I am NOT bad at parking

Sierra Lawson is an M.A. student in the Department of Religious Studies at the University of Alabama; you can visit her website here.

Most mornings, I arrive on campus in the wee hours so I can get to my office before the day warms up and I, no doubt, become a sweaty mess. This means when I park in the faculty deck, it is usually devoid of other cars and I easily pull into a spot, pack up my things, pop in my headphones and head off on my merry way. Prior to leaving my lovely 1997 Ford Explorer, I usually try to give its surroundings a quick look to make sure it is parked within the lines. Yet when I return to the parking deck in the late afternoon, and the lot is FULL of other cars, my butter-colored vehicle stands out—and not just because of its shade.

You see, in the morning, when there are no other cars around, it is very easy to convince myself that I have done a fine job at parking. Yet, when my parking job is juxtaposed to 40 other parked cars it becomes painfully obvious that, even though my car is in the lines, it is not parked particularly well. But, despite the fact that my bumper often sticks out or my tires are turned, I still maintain that I am NOT bad at parking.

For if being ‘bad at parking’ means you lack the ability to park a car in an outlined spot, then you’d have to agree that I am a great parker! Yet, if we take being a ‘good parker’ to mean that you are able to situate your car in an aesthetically pleasing manner between various other cars, all of which are themselves in their spots in a variety of creative ways, then maybe I don’t quite qualify as a ‘not-bad’ parker.

All this is to say: my parking may be judged poor, but only in relation to the context that someone else later builds around it.

Marian Apparitions: Religious Ephemera and Politics of Classification

Sierra Lawson, an MA student in the Department of Religious Studies, led our most recent journal group and has some reflections on the reading, Learn more about her work here.

In the Religion in Culture M.A. program, our monthly journal group has created a space in which graduate students can engage with faculty, beyond just their advisor, regarding their individual interests–interests that, ideally, will be reflected in their eventual thesis. While my focus on the Virgin of Guadalupe and her devotees in the rural Southeastern United States has remained constant throughout the course of my studies, my methods in studying her have evolved considerably. While searching for an article for the group to read next, I realized that if I chose it carefully it could potentially showcase a particular lacuna in the field that my work hopes to fill. Continue reading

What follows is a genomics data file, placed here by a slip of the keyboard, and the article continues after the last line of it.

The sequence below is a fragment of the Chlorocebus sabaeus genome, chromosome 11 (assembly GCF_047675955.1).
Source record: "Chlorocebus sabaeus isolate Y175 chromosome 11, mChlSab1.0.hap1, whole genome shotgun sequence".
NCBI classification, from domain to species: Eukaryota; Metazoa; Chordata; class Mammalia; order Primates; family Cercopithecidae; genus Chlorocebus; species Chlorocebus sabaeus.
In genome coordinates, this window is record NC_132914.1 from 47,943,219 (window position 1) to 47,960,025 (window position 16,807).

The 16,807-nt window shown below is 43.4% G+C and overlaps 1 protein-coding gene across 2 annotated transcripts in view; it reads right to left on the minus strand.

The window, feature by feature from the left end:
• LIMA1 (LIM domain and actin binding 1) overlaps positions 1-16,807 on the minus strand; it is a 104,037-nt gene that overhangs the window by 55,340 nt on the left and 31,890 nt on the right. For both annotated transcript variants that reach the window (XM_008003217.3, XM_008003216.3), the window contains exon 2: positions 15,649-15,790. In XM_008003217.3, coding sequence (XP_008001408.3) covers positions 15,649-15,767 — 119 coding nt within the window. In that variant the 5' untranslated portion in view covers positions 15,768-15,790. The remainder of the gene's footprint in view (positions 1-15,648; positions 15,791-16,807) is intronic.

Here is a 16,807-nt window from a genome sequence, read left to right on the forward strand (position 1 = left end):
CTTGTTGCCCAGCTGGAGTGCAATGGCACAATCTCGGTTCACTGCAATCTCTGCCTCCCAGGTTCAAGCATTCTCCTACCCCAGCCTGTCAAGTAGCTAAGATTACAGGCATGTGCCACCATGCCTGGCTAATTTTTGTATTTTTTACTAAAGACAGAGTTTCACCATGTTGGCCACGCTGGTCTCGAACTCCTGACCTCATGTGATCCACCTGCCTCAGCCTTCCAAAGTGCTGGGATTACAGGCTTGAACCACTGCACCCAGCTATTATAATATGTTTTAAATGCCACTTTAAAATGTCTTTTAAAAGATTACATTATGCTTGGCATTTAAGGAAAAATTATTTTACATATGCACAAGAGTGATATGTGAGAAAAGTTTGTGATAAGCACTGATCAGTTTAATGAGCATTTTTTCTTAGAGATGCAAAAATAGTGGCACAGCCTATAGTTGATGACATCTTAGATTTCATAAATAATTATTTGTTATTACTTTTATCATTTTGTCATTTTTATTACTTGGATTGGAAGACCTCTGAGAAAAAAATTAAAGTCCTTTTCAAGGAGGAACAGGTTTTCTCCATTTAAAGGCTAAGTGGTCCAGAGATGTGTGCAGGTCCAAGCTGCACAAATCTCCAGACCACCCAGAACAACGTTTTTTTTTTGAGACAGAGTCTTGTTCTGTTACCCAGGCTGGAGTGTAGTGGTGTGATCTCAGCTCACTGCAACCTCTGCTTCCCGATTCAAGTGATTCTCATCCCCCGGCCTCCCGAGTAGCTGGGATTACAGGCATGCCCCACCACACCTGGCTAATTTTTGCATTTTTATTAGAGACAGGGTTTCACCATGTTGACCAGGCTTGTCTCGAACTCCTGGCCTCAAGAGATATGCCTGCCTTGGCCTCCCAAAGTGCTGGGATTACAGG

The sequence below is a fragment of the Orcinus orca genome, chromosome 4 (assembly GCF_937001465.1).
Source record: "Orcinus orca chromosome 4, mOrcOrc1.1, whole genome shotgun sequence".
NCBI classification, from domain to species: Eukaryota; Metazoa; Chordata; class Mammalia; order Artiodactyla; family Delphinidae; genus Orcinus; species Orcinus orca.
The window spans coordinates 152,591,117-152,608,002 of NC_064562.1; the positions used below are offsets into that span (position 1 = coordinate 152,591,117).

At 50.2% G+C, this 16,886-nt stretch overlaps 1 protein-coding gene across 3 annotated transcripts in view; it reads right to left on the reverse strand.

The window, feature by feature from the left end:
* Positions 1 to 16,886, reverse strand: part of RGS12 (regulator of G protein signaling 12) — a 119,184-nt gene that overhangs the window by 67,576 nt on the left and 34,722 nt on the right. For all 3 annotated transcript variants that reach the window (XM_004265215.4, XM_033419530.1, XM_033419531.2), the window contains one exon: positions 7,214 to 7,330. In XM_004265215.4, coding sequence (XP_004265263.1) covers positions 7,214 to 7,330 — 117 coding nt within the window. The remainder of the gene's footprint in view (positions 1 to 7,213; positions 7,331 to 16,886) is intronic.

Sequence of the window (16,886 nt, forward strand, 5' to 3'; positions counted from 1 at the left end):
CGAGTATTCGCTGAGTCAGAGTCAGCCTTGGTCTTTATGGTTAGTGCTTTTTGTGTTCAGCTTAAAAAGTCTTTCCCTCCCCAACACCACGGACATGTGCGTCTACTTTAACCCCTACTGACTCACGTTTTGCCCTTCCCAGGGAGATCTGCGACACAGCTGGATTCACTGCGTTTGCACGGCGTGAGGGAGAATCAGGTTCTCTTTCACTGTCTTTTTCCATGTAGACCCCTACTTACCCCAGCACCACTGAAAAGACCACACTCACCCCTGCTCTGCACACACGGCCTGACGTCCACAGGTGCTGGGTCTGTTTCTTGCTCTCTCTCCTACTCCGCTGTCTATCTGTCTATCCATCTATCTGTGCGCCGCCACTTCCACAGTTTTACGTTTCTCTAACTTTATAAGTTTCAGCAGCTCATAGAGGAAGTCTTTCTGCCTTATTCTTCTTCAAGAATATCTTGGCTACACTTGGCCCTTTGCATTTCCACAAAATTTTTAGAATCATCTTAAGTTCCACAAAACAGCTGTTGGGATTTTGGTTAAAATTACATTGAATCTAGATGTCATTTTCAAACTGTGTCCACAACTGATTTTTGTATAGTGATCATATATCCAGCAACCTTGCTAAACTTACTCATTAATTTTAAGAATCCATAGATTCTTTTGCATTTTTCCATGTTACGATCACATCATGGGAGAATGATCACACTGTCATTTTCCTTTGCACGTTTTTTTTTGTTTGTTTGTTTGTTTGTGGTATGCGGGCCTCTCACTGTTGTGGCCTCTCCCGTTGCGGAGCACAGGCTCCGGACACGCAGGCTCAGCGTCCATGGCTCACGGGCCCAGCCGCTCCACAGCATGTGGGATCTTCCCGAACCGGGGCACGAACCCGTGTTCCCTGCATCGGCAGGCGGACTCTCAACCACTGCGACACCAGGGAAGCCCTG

What’s in a Name?

Sierra Lawson is an M.A. student in the Department of Religious Studies at the University of Alabama; you can visit her website here.

Advertisements have become increasingly common on social media platforms, sometimes with particularly chilling accuracy in regards to the consumer traits we reflect in daily conversations (I’m looking at you, Instagram). One recent advertisement has stood out to me, a product/service named “Brandless” claiming to be “Better Everything. For Everyone.”

What does it mean to have a brand claiming to be ‘brandless’, as demonstrated by their name? Their logo (below), as simple as it may appear, is still a logo attempting to embed itself into the minds of possible consumers and establish a profitable relationship. It seems to me that the creators of this ‘brandless’ brand of products and services are attempting to create an absence yet fail to recognize that the absence of presence is still a presence. In other words, in order to depart from an ideal you must, inevitably, reaffirm the prior existence of this ideal and thereby establish a relationship with it. For if the ideal itself did not previously exist, then how could opposition come about?

So, you don’t have a concept of ‘brandless’ without the concept of a ‘brand’ – and ‘Brandless’ is just another competitor in the evolving marketplace of brands.

Tips for Career Readiness

This past week, recent REL grad, Khara Cole (who works for Blue Cross/Blue Shield of Alabama), returned to Manly Hall to offer a workshop on careers, resumes, and interview tips. Khara, having graduated from UA in 2013 with a degree in Public Relations and Religious Studies, had a lot to say on the skills she acquired while getting those degrees, and how one can effectively discuss and employ those skills when preparing for a career outside the study of religion. Additionally, Khara gave great advice on how to stand out to employers before, during, and after the interview process.